Chain of Title & Abstract of Title: What You Need to Know

Every property has its own unique history, and not all of it is good. When buying a home, it is crucial to understand the property's background, particularly regarding ownership claims. This knowledge can help you...

Chain of title & abstract of title: What you need to know

Every property has its own unique history, and not all of it is good. When buying a home, it is crucial to understand the property's background, particularly regarding ownership claims. This knowledge can help you avoid complicated legal issues in the future.

The abstract of title and chain of title provide valuable insights into a property's past. They reveal the history of ownership transfers, the current rightful owner, and any legal actions or claims related to the land. While title insurance has become the norm in recent years, certain real estate markets still rely on these documents.

Although your lender's title insurance generally covers any unexpected title defects, it is still wise to review the abstract of title before getting a mortgage on a new property. Knowing that the property has an unbroken chain of title can bring peace of mind during the often stressful closing process.

In this article, we will explore the significance of the chain of title and abstract of title in the homebuying journey. We will also discuss how you can ensure that your new house is in good standing.

Chain of Title Defined

The chain of title is essentially the history of a property's ownership as it passes from one person to another. It serves as a roadmap of how the property has changed hands over the years. Verifying an unbroken chain of title is crucial for securing financing for a new home and provides peace of mind during the closing process.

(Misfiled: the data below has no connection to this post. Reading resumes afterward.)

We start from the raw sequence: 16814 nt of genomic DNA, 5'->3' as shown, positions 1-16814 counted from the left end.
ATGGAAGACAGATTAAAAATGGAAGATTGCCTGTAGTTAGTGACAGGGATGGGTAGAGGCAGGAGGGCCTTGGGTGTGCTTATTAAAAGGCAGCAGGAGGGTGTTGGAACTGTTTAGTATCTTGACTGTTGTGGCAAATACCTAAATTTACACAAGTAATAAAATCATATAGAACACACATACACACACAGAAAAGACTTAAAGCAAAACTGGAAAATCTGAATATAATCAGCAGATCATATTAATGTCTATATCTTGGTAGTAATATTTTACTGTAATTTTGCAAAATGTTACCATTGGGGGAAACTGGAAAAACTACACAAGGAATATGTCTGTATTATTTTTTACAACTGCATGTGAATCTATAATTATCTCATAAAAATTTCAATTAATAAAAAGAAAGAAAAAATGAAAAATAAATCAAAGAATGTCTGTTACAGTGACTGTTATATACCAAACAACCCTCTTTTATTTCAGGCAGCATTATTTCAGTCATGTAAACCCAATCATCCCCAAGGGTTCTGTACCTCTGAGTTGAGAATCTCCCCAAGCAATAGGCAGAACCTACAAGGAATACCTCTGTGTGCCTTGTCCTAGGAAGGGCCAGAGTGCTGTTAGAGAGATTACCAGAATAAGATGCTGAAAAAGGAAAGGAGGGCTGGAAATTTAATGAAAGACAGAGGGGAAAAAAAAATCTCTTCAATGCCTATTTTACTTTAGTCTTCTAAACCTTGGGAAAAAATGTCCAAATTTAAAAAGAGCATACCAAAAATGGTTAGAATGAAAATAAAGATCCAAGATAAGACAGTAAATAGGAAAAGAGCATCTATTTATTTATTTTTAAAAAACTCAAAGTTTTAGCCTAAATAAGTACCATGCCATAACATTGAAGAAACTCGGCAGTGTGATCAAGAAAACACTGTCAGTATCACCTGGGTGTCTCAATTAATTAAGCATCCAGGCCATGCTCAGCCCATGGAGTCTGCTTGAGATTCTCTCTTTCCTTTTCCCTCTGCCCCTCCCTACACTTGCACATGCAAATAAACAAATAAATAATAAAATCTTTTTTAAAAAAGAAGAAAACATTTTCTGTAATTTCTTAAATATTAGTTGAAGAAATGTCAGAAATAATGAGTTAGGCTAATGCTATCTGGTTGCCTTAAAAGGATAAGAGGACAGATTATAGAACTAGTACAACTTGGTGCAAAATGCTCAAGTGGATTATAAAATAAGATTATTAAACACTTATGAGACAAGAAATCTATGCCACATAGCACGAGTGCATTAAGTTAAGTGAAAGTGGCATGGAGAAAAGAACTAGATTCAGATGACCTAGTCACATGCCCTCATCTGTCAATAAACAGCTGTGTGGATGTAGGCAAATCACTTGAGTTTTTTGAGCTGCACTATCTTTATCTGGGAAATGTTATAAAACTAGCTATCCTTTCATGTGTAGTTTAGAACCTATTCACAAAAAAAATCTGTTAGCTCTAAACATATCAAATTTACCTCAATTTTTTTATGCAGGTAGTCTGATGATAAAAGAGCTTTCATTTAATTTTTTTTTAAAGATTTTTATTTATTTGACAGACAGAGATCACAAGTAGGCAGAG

Conducting a chain of title search typically involves reviewing recorded documents such as deeds, property transfer paperwork, financial records, and legal documentation.

Why Do the Abstract of Title & Chain of Title Matter?

A clear title is essential when buying a home or commercial property. Dealing with liens, easements, ownership disputes, or other legal claims can be a nightmare for homeowners. Therefore, it is crucial to ensure that your new property will transfer to you without any issues.

Additionally, your mortgage lender will want to review the abstract of title and confirm the chain of title before proceeding with a loan. Holding the first lien position on a property is advantageous for a lender because, in the event of a foreclosure, they will be repaid first. Title defects, such as outstanding mortgages, liens, and encumbrances, often take precedence over a new mortgage during a foreclosure.

In summary, your lender may not approve a loan for a home with a broken chain of title.

How to check the chain of title

How to Check the Chain of Title

Before closing a real estate purchase, a title search is necessary to verify that the title is clear and that the seller is legally authorized to transfer ownership. Your lender, specifically their attorney, will contract a third-party title company to conduct a property title search and check for any title defects.